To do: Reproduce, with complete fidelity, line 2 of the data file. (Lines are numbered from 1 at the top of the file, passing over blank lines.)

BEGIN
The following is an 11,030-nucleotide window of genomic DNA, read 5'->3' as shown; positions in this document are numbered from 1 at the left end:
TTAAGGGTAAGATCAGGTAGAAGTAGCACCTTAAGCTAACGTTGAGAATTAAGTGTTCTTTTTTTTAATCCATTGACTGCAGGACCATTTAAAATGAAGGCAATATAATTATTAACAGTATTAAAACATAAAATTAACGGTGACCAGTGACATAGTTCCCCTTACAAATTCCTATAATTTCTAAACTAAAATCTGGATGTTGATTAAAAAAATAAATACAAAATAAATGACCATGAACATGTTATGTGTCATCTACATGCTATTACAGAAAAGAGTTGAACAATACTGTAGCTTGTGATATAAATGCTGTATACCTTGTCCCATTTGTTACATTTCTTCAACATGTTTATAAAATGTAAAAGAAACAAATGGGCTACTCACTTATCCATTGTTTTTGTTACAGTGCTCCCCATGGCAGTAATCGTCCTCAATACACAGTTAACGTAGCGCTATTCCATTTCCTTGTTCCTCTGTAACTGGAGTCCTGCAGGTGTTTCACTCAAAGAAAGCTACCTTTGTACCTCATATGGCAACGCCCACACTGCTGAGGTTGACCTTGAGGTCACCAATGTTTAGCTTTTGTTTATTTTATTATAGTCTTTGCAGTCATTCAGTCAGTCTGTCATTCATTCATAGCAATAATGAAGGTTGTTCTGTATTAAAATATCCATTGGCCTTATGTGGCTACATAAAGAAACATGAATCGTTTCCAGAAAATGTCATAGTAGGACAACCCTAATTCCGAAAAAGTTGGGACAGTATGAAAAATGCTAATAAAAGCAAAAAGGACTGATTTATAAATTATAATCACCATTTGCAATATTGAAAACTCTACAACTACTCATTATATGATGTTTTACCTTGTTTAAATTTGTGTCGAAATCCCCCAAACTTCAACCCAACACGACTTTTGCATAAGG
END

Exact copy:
TTAAGGGTAAGATCAGGTAGAAGTAGCACCTTAAGCTAACGTTGAGAATTAAGTGTTCTTTTTTTTAATCCATTGACTGCAGGACCATTTAAAATGAAGGCAATATAATTATTAACAGTATTAAAACATAAAATTAACGGTGACCAGTGACATAGTTCCCCTTACAAATTCCTATAATTTCTAAACTAAAATCTGGATGTTGATTAAAAAAATAAATACAAAATAAATGACCATGAACATGTTATGTGTCATCTACATGCTATTACAGAAAAGAGTTGAACAATACTGTAGCTTGTGATATAAATGCTGTATACCTTGTCCCATTTGTTACATTTCTTCAACATGTTTATAAAATGTAAAAGAAACAAATGGGCTACTCACTTATCCATTGTTTTTGTTACAGTGCTCCCCATGGCAGTAATCGTCCTCAATACACAGTTAACGTAGCGCTATTCCATTTCCTTGTTCCTCTGTAACTGGAGTCCTGCAGGTGTTTCACTCAAAGAAAGCTACCTTTGTACCTCATATGGCAACGCCCACACTGCTGAGGTTGACCTTGAGGTCACCAATGTTTAGCTTTTGTTTATTTTATTATAGTCTTTGCAGTCATTCAGTCAGTCTGTCATTCATTCATAGCAATAATGAAGGTTGTTCTGTATTAAAATATCCATTGGCCTTATGTGGCTACATAAAGAAACATGAATCGTTTCCAGAAAATGTCATAGTAGGACAACCCTAATTCCGAAAAAGTTGGGACAGTATGAAAAATGCTAATAAAAGCAAAAAGGACTGATTTATAAATTATAATCACCATTTGCAATATTGAAAACTCTACAACTACTCATTATATGATGTTTTACCTTGTTTAAATTTGTGTCGAAATCCCCCAAACTTCAACCCAACACGACTTTTGCATAAGG